Upon deeper reflection, that which renders these events paradoxical isn’t their essence but our representation of them. The speed with which we must give and receive information nowadays imposes very light and schematic “formats”. In music, this has meant the reduction of musical analysis – and often of execution – to the aesthetics and emotional mechanism which this brings, or presumably brings. The jazz tradition, in the place where I grew up, always seemed to me to be a sort of self-satisfying inquisition, with the power to veto the music performed within this very community. The presumed custodians of this tradition appear to be the first victims of the misunderstanding that music is aesthetic and aesthetics mechanically generate emotion. Improvisation becomes a short-cut in the service of aesthetics. Is this not the most obvious break with tradition? When I asked Anthony the reason for this project on standards he replied: “I have a cyclical need to compare myself with these compositions to keep my creative ability of improvisation alive”. I found the answer satisfying through and through and……..”traditional”. The interpretation of music must be unalterably linked to improvisation. When this doesn’t occur, even the most solid and structured composition ceases to live. Throughout the years I have performed repertories which differed greatly from one another, and my respect for all composers, whichever method they adopt, consists in giving my own interpretation of the music, by improvising. Perhaps this is the reason for which deep-down I believe to belong to the tradition. This is the same approach of the extraordinary musicians with which I have been fortunate to grow (Domenico Caliri, Edoardo Marraffa, Libero Mureddu, Mirko Sabatini, Fabrizio Puglisi, Cristian Calcagnile, Cristiano De Fabritiis and many others) who have brought me to the source of this tradition. I have always thought, and now I know for certain, that Mr. Braxton is firmly at the centre of this source. Paradox?
Antonio Borghini, double bass player, born in Milano in 1977. ?He’s member of BASSESFERE collective and leads “MEMORIAL BARBECUE” octet.?He played and recorded among others with Anthony Braxton, Hamid Drake, David Murray, Han Bennink,Tristan Honsinger, Sean Bergin, Taylor Hobynum, Mary Halvorson, Mike Patton,Ab Baars,Butch Morris, Gianluca Petrella, Cristian Calcagnile,Stefano Bollani, Cristina Zavalloni, Gabriele Mirabassi,Michael White, Leena Conquest, Michael Thieke, Wolfgang Fuchs, Isako Hirukawa, Katy Duck,Luca Venitucci, Gianni Gebbia,Fabrizio Spera,Zeno de Rossi, Paolo Botti.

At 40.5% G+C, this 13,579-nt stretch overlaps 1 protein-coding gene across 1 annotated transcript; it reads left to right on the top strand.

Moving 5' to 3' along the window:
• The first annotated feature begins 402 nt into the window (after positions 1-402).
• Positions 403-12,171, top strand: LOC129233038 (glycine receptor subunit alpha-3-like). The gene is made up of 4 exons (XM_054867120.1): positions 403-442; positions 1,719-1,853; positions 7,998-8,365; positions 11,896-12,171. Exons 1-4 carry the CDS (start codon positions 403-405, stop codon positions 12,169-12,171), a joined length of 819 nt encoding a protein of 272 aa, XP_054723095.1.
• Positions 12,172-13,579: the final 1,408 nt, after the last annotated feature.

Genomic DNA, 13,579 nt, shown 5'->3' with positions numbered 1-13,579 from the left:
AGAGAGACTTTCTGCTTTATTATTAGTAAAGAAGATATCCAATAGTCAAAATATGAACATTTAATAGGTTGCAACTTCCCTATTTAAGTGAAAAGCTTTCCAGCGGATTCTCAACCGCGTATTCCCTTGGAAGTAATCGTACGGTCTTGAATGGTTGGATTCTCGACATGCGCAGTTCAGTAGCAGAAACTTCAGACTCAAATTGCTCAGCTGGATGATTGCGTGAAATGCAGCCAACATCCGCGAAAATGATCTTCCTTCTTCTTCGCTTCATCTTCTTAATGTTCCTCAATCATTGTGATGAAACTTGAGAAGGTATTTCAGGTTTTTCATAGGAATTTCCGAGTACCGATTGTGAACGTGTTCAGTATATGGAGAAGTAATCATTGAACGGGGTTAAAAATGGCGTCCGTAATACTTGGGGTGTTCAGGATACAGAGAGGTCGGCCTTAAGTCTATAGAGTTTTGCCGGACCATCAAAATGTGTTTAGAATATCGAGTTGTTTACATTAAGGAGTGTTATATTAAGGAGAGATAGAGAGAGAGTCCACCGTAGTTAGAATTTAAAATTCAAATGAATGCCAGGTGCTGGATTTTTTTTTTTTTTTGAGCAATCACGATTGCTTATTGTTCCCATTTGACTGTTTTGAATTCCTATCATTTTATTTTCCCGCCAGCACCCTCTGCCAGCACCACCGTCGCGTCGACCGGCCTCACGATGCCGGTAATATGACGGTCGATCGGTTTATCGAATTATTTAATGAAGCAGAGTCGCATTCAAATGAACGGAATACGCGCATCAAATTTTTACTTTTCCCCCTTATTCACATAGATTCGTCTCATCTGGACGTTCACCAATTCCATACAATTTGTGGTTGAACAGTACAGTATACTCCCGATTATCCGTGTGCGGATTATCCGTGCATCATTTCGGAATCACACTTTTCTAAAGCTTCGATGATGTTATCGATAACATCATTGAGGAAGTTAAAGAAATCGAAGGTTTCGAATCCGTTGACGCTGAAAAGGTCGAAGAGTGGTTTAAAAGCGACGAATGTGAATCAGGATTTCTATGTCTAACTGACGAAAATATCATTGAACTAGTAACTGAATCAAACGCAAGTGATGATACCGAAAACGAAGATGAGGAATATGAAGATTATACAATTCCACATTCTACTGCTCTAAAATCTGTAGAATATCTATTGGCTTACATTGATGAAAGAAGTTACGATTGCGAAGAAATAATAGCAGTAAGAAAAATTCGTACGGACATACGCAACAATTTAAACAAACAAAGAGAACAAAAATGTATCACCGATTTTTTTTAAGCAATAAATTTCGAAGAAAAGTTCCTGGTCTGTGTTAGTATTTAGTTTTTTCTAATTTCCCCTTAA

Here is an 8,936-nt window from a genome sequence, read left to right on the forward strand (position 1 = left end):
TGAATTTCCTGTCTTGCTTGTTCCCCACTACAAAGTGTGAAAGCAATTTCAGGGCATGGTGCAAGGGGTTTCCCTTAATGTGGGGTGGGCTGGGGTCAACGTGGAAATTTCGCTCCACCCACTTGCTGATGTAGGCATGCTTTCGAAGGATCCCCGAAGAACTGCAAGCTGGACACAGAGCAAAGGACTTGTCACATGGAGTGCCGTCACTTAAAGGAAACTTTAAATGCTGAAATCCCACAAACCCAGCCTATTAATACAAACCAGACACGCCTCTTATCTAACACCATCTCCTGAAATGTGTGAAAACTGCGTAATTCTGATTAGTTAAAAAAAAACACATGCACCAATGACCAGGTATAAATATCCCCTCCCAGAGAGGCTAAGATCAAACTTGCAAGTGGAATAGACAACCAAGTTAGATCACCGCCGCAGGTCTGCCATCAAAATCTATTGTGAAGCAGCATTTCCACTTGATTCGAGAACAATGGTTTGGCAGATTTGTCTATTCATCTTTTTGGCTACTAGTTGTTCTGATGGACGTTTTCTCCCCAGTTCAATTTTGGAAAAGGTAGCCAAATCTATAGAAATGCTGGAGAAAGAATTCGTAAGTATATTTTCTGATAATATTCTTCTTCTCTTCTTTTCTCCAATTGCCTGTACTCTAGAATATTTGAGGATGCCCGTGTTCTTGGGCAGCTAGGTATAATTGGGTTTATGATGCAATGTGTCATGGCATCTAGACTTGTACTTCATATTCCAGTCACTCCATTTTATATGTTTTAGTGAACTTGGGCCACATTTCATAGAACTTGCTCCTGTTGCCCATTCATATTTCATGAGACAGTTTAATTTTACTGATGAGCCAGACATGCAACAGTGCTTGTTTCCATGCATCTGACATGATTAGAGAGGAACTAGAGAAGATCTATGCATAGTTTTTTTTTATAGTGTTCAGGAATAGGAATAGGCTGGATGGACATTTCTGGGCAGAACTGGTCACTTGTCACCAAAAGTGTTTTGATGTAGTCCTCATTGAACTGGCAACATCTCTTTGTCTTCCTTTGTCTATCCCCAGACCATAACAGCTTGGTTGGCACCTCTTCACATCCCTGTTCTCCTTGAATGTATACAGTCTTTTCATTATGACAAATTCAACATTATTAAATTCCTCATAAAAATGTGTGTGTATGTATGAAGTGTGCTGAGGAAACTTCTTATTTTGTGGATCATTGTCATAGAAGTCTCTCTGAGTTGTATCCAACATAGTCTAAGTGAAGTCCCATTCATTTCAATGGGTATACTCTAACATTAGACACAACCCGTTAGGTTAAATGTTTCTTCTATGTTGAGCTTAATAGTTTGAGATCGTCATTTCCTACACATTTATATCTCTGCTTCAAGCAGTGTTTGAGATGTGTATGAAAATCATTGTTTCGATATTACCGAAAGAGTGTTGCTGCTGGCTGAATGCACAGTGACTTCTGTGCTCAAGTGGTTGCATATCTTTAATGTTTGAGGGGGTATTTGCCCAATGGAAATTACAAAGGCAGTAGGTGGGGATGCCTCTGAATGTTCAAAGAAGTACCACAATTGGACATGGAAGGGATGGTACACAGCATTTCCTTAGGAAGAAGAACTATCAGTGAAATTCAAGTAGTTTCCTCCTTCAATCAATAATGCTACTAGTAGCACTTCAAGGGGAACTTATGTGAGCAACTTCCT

The idea of uniqueness in each one’s path in music, as in every other aspect of life, is a value that has had tremendous importance for me and has influenced my choices. I believe it is through difference in perception that man has looked for terms, gestures, languages in order to explain oneself to others. The urge of telling about oneself and oneself’s idea-feeling, of using oneself as a metaphor for the known and unknown universe, the responsibility of ‘being part’ of research through one’s perception and through asking oneself questions: these are the values I’m interested in developing through Art as this, I believe, is Art’s role. How to get there is part of the uniqueness I was mentioning before. The more interesting the path, the more interesting the result (if ever one is acheived). I think I want to tell my version of the story and outline my character through study and respect of all those who have preceded me, are contemporary to me and will follow. This is the principle my research has led me to: a principle of uniqueness related to the honesty with which one decides to express oneself and the constant effort to recreate it in studying and in the setup of performances. Having said this, the encounter with Anthony Braxton has been to me the revelation of an ancient magic formula, like a long and convoluted equation for which a solution is found, like a breath of pure vital energy. His life an infinite lesson, his music a precious testament, as precious as that of all those who have been able to ’see’ and synthesize, theorize and apply their own vision of the universe, their own idea of Art.